As Jobs and Apple became more successful, his relationship with Brennan grew more complex. In 1977, with the success of Apple now a part of their relationship, Brennan, Daniel Kottke, and Jobs moved into a house near to the Apple office in Cupertino. Brennan notes that Jobs wanted the three of them to live together because, "Steve told me that he didn’t want to get a house with just the two of us because it felt insufficient to him. Steve wanted his buddy Daniel to live with him because he believed it would break up the intensity of what wasn’t working between us. Our relationship was running hot and cold. We were completely crazy about each other and utterly bored in turns. I had suggested to Steve that we separate, but he told me that he just couldn’t bring himself to say good-bye." In addition, Jobs initially suggested that all three of them each have separate rooms. They were still involved with each other, but even then Brennan states that in her memory of the time, "I recalled how awful he was becoming and how I was starting to flounder." When she moved into the house, she had initially planned to commit to becoming an artist. However, she also needed to find work and eventually took a position at Apple in the Shipping Department (where she was part of a team that tested, assembled, and shipped Apple IIs with Richard Johnson and Bob Martinengo whom she enjoyed working with). She also took art classes at nearby De Anza College.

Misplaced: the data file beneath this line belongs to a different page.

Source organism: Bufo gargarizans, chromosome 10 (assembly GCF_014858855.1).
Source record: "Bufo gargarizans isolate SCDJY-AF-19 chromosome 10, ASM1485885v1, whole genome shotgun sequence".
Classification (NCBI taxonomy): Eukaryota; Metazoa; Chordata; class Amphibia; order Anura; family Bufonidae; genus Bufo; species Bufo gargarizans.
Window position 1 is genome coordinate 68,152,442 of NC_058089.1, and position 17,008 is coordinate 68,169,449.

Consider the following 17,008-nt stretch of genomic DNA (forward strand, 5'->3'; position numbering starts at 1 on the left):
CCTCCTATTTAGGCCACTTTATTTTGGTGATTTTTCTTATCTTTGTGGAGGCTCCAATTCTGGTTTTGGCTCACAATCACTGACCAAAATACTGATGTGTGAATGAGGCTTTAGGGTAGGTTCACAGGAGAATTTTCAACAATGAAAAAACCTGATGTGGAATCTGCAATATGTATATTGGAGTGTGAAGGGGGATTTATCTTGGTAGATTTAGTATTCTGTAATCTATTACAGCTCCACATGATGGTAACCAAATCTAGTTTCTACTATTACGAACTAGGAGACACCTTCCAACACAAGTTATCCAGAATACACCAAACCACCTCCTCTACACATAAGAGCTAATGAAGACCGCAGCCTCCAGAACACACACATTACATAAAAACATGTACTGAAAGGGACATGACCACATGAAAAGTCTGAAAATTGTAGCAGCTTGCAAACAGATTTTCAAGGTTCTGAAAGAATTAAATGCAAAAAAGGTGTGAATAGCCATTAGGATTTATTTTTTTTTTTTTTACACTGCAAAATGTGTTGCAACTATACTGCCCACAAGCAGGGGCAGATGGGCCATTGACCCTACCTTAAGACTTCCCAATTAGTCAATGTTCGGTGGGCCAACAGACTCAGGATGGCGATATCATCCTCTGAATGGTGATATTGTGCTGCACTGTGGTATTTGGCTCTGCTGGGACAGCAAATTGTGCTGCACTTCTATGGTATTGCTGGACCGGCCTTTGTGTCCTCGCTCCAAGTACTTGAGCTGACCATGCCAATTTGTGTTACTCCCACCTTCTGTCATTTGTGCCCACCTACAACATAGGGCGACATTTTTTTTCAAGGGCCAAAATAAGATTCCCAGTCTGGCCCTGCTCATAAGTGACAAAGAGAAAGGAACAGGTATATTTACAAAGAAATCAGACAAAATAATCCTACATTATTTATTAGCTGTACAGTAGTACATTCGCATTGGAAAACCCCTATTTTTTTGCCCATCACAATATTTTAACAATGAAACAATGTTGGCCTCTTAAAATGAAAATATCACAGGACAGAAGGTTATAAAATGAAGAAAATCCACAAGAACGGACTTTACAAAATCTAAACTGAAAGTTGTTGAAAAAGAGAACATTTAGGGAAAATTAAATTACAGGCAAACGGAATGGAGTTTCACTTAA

Brennan's relationship with Jobs was deteriorating as his position with Apple grew and she began to consider ending the relationship through small changes. In October 1977, Brennan was approached by Apple employee #5, Rod Holt, who asked her to take "a paid apprenticeship designing blueprints for the Apples." Both Holt and Jobs felt that it would be a good position for her, given her artistic abilities. Holt was particularly eager that she take the position and puzzled by her ambivalence towards it. Brennan's decision, however, was overshadowed by the fact that she realized she was pregnant and that Jobs was the father. It took her a few days to tell Jobs, whose face, according to Brennan "turned ugly" at the news. At the same time, according to Brennan, at the beginning of her third trimester, Jobs said to her: "I never wanted to ask that you get an abortion. I just didn’t want to do that." He also refused to discuss the pregnancy with her. Brennan, herself, felt confused about what to do. She was estranged from her mother and afraid to discuss the matter with her father. She also did not feel comfortable with the idea of having an abortion. She chose instead to discuss the matter with Kobun, who encouraged her to have and keep the baby as he would lend his support. Meanwhile, Holt was waiting for her decision on the internship. Brennan states that Jobs continued to encourage her to take the internship, stating that she could "be pregnant and work at Apple, you can take the job. I don’t get what the problem is." Brennan however notes that she "felt so ashamed: the thought of my growing belly in the professional environment at Apple, with the child being his, while he was unpredictable, in turn being punishing and sentimentally ridiculous. I could not have endured it." Brennan thus turned down the internship and decided to leave Apple. She states that Jobs told her "If you give up this baby for adoption, you will be sorry" and "I am never going to help you."